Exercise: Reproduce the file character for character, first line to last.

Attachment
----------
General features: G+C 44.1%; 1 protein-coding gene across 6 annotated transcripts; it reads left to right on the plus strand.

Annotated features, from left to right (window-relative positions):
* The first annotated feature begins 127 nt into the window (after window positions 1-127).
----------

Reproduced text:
General features: G+C 44.1%; 1 protein-coding gene across 6 annotated transcripts; it reads left to right on the plus strand.

Annotated features, from left to right (window-relative positions):
* The first annotated feature begins 127 nt into the window (after window positions 1-127).